• StrikethroughSpan—A span that simply passes true to the TextPaint’s setStrikeThruText(boolean) method, causing the text to have a line through it (useful for showing deleted text, such as in a draft of a document).
  • StyleSpan—A span that adds bold and/or italic to the text.
  • SubscriptSpan—A span that makes the text subscript (below the baseline).
  • SuggestionSpan—A span that holds possible replacement suggestions, such as for a incorrectly spelled word (available in API level 14 and above).
  • SuperscriptSpan—A span that makes the text superscript (above the baseline).
  • TabStopSpan.Standard—A span that allows you to specify an offset from the leading margin of a line.
  • TextAppearanceSpan—A span that allows you to pass in a TextAppearance for styling.
  • TypefaceSpan—A span that uses a specific typeface family (monospace, serif, or sans-serif only).
  • UnderlineSpan—A span that underlines the text.
  • URLSpan—A ClickableSpan that attempts to view the specified URL when clicked.

Using Spans for Complex Text

One of the simplest ways to use spans is with the HTML class. If you have some HTML in a string, you can simply call HTML.fromHtml(String) to get an object that implements the spanned interface that will have the applicable spans applied. You can even supply an ImageGetter and a TagHandler, if you’d like. The styles included in the HTML will be converted to spans so, for example, “b” (bold) tags are converted to StyleSpans and “u” (underline) tags are converted to UnderlineSpans. See Listing 10.11 for a brief example of how to set the text of a TextView from an HTML string and enable navigating through and clicking the links.

Listing 10.11 Using HTML in a TextView


Another easy method for implementing spans is to use the Linkify class. The Linkify class allows you to easily create links within text for web pages, phone numbers, email addresses, physical addresses, and so on. You can even use it for custom regular expressions, if you’re so inclined.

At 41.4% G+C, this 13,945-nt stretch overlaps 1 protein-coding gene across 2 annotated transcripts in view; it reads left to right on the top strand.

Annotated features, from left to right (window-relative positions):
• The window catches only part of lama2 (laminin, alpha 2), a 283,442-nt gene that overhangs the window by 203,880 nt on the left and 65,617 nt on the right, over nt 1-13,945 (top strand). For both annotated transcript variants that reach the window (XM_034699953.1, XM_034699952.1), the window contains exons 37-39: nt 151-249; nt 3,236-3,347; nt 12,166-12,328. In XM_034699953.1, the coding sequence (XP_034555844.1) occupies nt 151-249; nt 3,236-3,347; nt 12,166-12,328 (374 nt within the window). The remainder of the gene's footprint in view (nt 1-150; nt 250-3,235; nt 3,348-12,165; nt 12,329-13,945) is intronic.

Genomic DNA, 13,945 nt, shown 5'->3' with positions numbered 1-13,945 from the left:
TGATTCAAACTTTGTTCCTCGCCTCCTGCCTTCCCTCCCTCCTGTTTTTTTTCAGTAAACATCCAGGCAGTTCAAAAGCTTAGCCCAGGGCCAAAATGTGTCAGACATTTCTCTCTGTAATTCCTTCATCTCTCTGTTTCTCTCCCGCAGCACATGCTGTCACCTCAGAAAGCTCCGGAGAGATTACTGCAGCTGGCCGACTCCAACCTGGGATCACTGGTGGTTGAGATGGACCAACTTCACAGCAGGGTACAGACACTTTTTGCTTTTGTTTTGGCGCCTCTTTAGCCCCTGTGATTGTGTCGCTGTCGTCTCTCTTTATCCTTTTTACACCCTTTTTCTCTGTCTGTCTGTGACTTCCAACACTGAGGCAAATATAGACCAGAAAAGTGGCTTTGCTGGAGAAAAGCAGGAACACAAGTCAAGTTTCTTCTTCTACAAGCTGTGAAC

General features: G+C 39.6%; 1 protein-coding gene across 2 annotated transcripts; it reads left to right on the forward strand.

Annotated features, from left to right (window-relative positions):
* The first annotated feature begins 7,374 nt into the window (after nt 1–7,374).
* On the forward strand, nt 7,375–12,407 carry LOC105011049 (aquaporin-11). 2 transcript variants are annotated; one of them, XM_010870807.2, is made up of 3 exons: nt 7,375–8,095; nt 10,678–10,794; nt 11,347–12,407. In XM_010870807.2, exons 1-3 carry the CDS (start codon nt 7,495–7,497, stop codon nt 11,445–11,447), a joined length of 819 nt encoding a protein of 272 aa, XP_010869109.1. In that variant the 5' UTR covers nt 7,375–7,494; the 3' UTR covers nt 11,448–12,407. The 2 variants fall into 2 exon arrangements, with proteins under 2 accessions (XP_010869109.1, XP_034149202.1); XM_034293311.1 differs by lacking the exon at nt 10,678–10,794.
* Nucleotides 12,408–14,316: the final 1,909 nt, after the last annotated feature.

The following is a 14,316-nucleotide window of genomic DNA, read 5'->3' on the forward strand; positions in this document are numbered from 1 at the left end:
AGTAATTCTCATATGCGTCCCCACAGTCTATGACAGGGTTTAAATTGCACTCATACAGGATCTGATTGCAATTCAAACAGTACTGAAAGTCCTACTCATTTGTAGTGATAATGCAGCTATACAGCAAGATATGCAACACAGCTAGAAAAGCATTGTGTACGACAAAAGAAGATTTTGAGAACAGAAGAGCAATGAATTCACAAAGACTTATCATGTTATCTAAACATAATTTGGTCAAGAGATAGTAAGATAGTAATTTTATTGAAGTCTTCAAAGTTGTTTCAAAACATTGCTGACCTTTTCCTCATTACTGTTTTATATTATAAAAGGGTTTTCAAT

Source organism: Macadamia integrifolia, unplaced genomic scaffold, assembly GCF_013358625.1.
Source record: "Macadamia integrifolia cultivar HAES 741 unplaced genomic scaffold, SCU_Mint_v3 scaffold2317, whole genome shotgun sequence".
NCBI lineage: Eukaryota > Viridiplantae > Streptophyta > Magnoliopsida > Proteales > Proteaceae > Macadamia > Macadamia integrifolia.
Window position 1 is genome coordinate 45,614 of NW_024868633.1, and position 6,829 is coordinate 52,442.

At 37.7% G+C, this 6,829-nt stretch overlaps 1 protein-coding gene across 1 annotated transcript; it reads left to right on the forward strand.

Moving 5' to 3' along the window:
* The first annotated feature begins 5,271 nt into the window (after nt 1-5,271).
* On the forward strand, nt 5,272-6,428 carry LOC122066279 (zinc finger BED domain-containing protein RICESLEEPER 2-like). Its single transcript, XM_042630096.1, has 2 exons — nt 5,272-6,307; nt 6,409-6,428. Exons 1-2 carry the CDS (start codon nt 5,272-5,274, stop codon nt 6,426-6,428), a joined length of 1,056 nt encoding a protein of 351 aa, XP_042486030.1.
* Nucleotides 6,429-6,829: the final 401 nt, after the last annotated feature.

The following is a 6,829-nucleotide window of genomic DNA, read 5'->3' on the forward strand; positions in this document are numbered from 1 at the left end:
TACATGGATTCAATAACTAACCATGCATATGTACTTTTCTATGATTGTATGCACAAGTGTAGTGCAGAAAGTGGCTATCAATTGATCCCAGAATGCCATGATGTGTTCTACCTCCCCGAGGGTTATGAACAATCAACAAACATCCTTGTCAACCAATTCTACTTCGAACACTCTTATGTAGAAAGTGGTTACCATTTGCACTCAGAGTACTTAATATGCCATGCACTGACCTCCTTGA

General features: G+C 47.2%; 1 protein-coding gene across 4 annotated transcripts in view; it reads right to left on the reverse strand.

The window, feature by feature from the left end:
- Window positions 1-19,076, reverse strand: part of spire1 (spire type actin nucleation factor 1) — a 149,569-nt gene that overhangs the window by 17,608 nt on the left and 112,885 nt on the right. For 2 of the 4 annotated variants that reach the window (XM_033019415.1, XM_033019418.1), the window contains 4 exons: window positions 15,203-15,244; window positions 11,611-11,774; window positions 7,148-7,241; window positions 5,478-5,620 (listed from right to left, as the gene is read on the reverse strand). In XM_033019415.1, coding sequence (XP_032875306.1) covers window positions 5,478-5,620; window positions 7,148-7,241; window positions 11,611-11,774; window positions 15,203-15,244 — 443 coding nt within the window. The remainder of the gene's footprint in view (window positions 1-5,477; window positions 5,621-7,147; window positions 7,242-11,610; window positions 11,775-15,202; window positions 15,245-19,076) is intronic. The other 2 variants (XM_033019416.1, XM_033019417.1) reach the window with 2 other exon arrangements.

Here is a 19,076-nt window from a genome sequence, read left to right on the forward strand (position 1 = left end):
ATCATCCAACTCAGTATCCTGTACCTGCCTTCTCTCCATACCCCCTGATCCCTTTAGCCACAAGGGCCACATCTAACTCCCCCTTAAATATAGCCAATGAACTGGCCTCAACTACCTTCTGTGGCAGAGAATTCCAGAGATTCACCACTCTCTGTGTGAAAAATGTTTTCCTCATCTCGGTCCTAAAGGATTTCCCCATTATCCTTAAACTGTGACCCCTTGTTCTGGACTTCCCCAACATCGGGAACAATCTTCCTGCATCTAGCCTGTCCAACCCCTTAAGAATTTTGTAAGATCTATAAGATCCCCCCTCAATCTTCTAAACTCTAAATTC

Finally, you can also manually set spans on anything that implements the Spannable interface. If you have an existing String or CharSequence that you’d like to make Spannable, use the SpannableString class. If you are building up some text, you can use the SpannableStringBuilder, which works like a StringBuilder but can attach spans. To the untrained eye, the app in Figure 10.13 is using two TextViews and an ImageView, but it actually has just a single TextView. See Listing 10.12 to understand how you can do this with one TextView and a few spans.

Figure 10.13

Figure 10.13 An app that seemingly uses more views than it really does

Listing 10.12 Using Spans with a SpannableStringBuilder

final SpannableStringBuilder ssb = new SpannableStringBuilder();
final int flag = Spannable.SPAN_EXCLUSIVE_EXCLUSIVE;
int start;
int end;

// Regular text
ssb.append("This text is normal, but ");

// Bold text
start = ssb.length();
ssb.append("this text is bold");
end = ssb.length();
ssb.setSpan(new StyleSpan(Typeface.BOLD), start, end, flag);

// Inline image
start = end + 1;
ssb.append('\uFFFC'); // Unicode replacement character
end = ssb.length();
ssb.setSpan(new ImageSpan(this, R.mipmap.ic_launcher), start, end, flag);

// Stretched text
start = end;
ssb.append("This text is wide");
end = ssb.length();
ssb.setSpan(new ScaleXSpan(2f), start, end, flag);

// Assign to TextView
final TextView tv = (TextView) findViewById(R.id.textView);
  • + Share This
  • 🔖 Save To Your Account